• What a difference a year makes.  This is from last August 27:
  • The collapse that began in September of 2011 has continued. And it's shocking to contemplate. At the end of play on August 31, 2011, the Boston Red Sox had an 83-52 record, the best record in the American league by 1 1/2 games over the New York Yankees and 7 games over the Texas Rangers. Since then, under two different managers, they've gone 68-87. Despite outscoring their opposition, they've been 19 games under .500 over a period encompassing nearly a full season. They've underperformed their Pythagorean winning percentage by almost 10 full games, playing .439 ball against a .501 projected record. They've scored 5.02 runs/game while allowing 5.00 runs/game. If it sounds, from that, as if the offense has been better than the pitching, well, that's true. But it's also misleading. In over 25% of their games (40), they've failed to score 3 runs. The result of all of this is that they were 15-23 in games decided by one run, 13-21 in games decided by 2 runs, and 15-10 in games decided by 7 runs or more.
    Of course, the big story that week was The Trade.

    On the whole, I'm happier with this year's report.

  • Congratulations to Xander Bogaerts, who made his Major League debut, collected his first Major League hit and collected his first Major League RBI this week.

  • Red Sox Player of the Week - Was it familiarity with the ball parks and opposition? The best performance of the week came from the player with the most time in the NL, Shane Victorino (.391/.462/.783/1.244, 7.33 runs created, 12.21 RC/25 outs), as the top of the lineup produced much of the offense.

  • Red Sox Pitcher of the Week - Sometimes, this is tough. Not this week. Though Peavey tried to make it tough last night. Despite excellent starts from Lackey, Peavey and Doubront, and excellent "penmanship" from Uehara, this is a no-brainer, as Jon Lester allowed one run in 15 2/3 outstanding innings pitched against the Giants and Dodgers, giving up only one run on nine hits and six walks while striking out nine en route to two big wins.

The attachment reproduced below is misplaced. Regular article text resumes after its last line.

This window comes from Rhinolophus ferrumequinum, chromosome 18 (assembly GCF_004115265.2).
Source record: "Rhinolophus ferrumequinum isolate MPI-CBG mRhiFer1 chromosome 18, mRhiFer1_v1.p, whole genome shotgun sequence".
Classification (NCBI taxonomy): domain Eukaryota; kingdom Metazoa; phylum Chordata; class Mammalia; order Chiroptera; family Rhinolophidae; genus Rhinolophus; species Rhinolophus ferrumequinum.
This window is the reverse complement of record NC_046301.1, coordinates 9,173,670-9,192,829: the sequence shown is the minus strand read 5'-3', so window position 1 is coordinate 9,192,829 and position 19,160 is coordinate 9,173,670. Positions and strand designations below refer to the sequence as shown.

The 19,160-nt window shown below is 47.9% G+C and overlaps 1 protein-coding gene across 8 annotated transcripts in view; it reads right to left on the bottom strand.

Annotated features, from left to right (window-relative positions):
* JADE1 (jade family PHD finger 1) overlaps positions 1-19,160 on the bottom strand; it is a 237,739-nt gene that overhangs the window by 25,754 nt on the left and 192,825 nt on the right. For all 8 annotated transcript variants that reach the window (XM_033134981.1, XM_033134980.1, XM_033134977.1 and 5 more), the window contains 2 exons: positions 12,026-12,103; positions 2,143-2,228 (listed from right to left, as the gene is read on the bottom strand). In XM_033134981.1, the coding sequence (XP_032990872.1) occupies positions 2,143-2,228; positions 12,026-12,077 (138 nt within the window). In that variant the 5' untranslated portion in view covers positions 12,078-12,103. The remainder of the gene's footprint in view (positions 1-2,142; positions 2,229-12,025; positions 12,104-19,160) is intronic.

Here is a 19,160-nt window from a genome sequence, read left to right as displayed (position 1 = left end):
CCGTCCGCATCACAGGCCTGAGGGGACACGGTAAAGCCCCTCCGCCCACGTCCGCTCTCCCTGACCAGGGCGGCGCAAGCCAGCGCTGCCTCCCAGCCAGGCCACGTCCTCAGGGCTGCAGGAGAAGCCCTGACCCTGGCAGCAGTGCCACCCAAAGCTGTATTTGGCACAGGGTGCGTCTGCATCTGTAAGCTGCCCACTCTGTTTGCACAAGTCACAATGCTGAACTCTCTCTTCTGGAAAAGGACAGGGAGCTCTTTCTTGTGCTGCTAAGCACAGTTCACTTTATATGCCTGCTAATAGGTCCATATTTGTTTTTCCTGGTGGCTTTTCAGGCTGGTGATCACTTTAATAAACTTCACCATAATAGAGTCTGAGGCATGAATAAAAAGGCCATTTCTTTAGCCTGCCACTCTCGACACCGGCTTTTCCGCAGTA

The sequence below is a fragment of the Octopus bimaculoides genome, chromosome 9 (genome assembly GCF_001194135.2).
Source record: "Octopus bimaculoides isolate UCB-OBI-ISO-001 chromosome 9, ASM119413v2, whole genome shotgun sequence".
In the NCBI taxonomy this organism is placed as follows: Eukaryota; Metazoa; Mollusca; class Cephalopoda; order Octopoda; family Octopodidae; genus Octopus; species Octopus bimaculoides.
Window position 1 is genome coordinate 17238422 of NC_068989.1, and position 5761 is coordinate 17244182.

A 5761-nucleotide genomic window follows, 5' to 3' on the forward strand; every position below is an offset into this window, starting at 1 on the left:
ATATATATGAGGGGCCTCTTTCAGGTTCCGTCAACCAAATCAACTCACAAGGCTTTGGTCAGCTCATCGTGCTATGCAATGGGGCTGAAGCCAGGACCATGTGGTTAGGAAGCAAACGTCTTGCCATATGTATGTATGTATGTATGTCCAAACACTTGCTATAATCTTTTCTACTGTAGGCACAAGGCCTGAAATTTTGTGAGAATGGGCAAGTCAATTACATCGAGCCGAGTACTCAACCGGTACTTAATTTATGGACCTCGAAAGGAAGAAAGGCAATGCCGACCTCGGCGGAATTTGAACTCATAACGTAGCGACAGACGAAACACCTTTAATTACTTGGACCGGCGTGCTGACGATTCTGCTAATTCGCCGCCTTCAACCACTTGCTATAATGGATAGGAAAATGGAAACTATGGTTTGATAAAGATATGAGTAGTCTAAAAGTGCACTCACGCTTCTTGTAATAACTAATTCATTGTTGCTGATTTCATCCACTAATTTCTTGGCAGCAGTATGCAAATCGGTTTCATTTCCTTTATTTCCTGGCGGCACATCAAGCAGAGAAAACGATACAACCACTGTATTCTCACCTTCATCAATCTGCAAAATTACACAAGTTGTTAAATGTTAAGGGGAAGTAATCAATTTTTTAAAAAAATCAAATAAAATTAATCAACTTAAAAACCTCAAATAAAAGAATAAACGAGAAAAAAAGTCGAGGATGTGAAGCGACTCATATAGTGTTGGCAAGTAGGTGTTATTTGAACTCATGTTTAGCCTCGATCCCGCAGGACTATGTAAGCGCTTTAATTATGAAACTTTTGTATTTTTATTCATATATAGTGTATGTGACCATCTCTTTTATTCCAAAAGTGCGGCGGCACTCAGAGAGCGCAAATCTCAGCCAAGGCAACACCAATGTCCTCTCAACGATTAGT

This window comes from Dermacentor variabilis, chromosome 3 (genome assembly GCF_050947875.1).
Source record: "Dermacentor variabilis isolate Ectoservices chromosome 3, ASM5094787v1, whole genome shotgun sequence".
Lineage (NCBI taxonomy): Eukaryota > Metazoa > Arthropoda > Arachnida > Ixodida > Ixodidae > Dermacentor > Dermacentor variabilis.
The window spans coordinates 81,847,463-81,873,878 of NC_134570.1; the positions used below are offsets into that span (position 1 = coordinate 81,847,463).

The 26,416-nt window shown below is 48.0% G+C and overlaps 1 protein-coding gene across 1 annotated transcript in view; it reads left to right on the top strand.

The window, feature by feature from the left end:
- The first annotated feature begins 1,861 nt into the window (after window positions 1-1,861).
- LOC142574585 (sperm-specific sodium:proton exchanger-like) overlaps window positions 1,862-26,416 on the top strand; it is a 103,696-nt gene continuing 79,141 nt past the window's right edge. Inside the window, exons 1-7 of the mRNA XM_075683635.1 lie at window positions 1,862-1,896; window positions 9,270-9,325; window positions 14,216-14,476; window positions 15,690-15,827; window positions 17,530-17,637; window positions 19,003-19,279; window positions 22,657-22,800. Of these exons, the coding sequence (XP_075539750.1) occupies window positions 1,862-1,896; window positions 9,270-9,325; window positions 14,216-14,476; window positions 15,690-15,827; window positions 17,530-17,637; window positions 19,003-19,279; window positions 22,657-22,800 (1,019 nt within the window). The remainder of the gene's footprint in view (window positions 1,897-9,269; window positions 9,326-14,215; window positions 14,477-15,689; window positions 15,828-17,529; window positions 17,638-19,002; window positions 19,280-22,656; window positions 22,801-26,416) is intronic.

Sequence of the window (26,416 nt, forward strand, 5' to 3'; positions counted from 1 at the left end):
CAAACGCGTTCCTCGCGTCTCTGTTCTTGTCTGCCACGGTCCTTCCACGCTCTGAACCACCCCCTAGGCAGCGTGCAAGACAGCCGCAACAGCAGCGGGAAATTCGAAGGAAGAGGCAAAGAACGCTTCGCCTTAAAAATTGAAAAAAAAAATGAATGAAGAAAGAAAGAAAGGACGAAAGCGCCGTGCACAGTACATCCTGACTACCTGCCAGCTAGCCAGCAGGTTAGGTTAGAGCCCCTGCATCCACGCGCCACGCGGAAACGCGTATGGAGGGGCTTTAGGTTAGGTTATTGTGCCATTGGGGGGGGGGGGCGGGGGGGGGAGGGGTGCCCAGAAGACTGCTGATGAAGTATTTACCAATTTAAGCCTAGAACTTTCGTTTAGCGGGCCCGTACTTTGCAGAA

AL Pythagorean Projection Report - 8/26/2013
Tampa Bay4.48(7)3.99(5)0.552(4)715774543
Kansas City4.04(11)3.92(2)0.514(8)66636564-1
NY Yankees3.98(13)4.02(6)0.496(9)656569614
LA Angels4.56(5)4.81(13)0.475(10)61685871-3
Chicago Sox3.75(15)4.28(9)0.44(12)57725475-3

Top 5 projections (using current winning %)
Tampa Bay9468

Top 5 projections (starting with today's record, using Pythagorean winning %)
Tampa Bay9369

Standings for the week
Tampa Bay4.33(6)3(4)0.662(5)42420
LA Angels3(14)2.33(3)0.613(6)4233-1
Chicago Sox4(7)3.33(6)0.583(8)33512
NY Yankees3.86(8)3.43(7)0.554(9)43521
Kansas City3.83(9)5.5(12)0.341(11)2415-1

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Monday, August 19, 2013

Monday Pythagorean, 8/19/2013

If winning 2-of-3 is a recipe for success in Major League baseball, logic would suggest that losing 2-of-3 is a recipe for failure.

  • With three straight series losses, the Sox are in their second real down-stretch of the season. And, after playing their last four series in four difference cities, they're following a late night dispiriting loss with a trip out to the West coast for the next two series.

  • With the exception of Monday, when both teams had the night off, the size of the Sox' lead over the Rays in the AL East changed every day this week. The teams had the opposite result every night - when Boston lost, Tampa won; when Boston won, Tampa lost. Unfortunately, there were four of the former and only two of the latter.

  • They lost games this week with decent pitching but poor offense (4-3, 2-1). They lost a game this week with good offense and poor pitching (9-6).

  • 10th in the AL in runs scored. 10th in runs allowed. Makes it seem like the offense and pitching were equally culpable. But poor offensive performances are easier to hide in an average than poor pitching performances. On a game-by-game basis, they had two poor pitching performances, allowing 10 and nine, and three poor offensive performances, scoring three twice and one. They allowed more than four twice, and scored fewer than five four times. On the whole, the pitching staff was better than the offense.

  • Ellsbury, Victorino, Pedroia, the 1-2-3 hitters, combined to hit .230/.264/.264/.528, with 6.37 runs created (2.34 RC/25 outs). That's like trying to pull on to the highway with the emergency brake on.